Let’s Talk CPS Timeline

Before we can have a discussion about going to court, you need to have some background understanding of how children come into CPS custody and the legal process that follows.  I remember my excitement when we finally came to this point in our foster care training.  Being analytically minded, I was chomping at the bit to take in every ounce of information in an attempt to understand the process we were signing up for.  Again, this is specific for Texas, but at least it provides a point of reference for those of you who live elsewhere.

Okay, let’s say CPS has been called by a school nurse for suspicions of neglectful care of a child.  CPS conducts an investigation, and does confirm concern for neglect.  Depending on the degree of neglect and circumstances, CPS will generally follow one of three tracts:

1.  They recommend Family Based Services.  The child stays in the home, the family receives services, which may include help finding permanent housing, employment, parenting classes, etc.  CPS may choose to follow that family for a year or so to ensure that the child is being cared for and the parents are making progress.

– OR –

2.  The child is placed in a kinship placement.  Now, this is a huge one here in Bexar county, and because this option is always considered first, the majority of kids who need to be removed from their home will land in one of these placements.  From what I understand, the definition of “kinship” can be pretty broad.  There are the obvious options – grandma, grandpa, aunt, uncle, but if none of those come through, well let’s also consider mom’s friend, a neighbor, a friend’s family, uncle’s girlfriend, the family at church, 1st cousin, you get the idea.  CPS will continue to monitor the child without taking custody, and creates a “safety plan” that sets the terms for the placement (for example, bio dad is not allowed to visit the home).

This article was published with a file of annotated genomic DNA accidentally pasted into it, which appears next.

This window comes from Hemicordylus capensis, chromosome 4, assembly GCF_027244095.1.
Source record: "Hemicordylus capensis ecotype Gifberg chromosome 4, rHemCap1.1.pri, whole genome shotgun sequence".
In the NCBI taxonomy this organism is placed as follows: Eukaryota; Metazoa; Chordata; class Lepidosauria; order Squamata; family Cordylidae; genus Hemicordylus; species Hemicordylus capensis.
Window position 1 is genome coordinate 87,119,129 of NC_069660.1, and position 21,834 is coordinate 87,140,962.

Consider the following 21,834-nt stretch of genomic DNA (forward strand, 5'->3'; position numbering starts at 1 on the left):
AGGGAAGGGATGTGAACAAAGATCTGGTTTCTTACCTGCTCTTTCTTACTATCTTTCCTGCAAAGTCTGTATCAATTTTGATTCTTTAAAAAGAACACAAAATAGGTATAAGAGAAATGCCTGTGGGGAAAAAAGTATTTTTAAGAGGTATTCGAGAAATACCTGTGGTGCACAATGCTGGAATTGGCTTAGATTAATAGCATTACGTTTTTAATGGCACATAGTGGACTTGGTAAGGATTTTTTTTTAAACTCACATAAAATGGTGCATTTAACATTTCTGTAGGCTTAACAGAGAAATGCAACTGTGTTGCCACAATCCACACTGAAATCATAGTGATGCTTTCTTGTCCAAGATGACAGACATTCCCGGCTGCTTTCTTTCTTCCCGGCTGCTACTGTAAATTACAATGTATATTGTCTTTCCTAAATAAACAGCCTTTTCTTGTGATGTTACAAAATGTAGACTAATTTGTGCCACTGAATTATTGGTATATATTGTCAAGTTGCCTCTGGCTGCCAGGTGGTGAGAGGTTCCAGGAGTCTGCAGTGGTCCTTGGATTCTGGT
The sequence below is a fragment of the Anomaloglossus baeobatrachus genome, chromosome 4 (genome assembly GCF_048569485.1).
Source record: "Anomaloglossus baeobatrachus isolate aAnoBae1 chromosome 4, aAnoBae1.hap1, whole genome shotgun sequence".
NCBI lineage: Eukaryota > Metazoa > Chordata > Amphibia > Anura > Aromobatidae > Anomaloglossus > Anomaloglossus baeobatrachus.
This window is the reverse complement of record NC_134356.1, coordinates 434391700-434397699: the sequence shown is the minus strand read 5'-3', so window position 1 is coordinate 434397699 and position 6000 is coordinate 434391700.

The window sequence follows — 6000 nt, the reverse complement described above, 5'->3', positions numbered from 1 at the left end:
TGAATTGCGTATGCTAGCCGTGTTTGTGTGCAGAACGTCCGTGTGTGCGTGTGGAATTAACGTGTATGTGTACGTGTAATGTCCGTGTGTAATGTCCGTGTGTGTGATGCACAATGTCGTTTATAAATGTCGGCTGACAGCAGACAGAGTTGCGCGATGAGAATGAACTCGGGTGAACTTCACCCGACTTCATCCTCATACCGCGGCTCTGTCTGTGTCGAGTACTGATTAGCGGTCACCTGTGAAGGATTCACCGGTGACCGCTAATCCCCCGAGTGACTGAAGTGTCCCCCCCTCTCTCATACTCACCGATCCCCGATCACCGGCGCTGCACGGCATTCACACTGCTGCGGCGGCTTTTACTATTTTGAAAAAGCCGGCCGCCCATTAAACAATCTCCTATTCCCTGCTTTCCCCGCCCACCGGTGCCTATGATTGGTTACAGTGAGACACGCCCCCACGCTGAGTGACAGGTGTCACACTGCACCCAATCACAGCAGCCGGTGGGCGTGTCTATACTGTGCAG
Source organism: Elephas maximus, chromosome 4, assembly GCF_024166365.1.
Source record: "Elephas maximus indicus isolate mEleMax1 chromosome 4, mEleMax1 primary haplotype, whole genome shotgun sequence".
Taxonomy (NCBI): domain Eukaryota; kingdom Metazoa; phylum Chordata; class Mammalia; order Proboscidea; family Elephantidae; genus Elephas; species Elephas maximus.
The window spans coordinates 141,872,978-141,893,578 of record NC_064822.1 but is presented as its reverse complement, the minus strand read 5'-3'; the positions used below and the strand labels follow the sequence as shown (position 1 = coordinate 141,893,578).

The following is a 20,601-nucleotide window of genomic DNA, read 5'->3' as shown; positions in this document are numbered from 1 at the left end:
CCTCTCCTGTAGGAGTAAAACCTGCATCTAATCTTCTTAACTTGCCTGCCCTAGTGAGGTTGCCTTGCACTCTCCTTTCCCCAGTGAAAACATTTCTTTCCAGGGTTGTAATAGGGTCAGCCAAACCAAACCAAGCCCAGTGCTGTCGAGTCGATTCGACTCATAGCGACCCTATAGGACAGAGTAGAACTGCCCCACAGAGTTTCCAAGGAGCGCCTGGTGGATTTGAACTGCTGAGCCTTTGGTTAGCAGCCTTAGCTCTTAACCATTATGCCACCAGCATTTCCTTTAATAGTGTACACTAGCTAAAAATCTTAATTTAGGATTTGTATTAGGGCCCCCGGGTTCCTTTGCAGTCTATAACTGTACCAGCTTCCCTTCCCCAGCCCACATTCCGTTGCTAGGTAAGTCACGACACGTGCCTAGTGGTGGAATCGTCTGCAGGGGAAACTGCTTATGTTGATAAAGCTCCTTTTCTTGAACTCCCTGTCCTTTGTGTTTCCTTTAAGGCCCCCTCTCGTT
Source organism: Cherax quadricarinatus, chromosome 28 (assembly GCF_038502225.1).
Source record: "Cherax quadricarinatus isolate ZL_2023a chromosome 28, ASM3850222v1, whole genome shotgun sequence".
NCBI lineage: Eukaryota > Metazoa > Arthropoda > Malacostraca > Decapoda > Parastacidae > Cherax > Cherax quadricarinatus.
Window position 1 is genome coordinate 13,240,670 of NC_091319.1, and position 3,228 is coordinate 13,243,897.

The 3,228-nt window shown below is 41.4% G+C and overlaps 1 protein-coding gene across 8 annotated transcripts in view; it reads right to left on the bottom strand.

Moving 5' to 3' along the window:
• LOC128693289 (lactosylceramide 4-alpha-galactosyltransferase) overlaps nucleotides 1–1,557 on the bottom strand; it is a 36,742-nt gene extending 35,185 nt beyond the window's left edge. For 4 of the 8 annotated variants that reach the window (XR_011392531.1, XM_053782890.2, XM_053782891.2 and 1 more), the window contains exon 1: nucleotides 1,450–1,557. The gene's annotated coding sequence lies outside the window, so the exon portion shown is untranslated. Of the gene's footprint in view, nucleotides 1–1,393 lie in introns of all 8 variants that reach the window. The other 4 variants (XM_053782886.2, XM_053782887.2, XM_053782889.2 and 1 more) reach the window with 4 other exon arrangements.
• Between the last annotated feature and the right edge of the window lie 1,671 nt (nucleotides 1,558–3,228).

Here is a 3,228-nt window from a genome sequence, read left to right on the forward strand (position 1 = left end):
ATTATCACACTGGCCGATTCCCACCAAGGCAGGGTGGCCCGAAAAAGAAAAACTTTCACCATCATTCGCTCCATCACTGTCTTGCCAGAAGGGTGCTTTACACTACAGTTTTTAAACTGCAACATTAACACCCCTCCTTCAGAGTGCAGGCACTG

-OR FINALLY –

3.  CPS removes the child from the family, takes custody and places them in a foster home.  Because of #2 above, a fairly high percentage of children who make it down to #3 actually end up being adoptable by the foster family.  The statistics I have heard range from 40-70%.  You can imagine the number of resources you have to fall through and lack of support you have to have for your child not to have a kinship placement option.  Sometimes I muse myself with the thought of how many people I know who would step forward as a kinship placement for my biological children should they be removed from us, heck, I mean I think besides our family and closest friends, likely our entire church could qualify as a kinship placement, and then what about my neighbors, etc., etc. so I hope the list could be pretty long.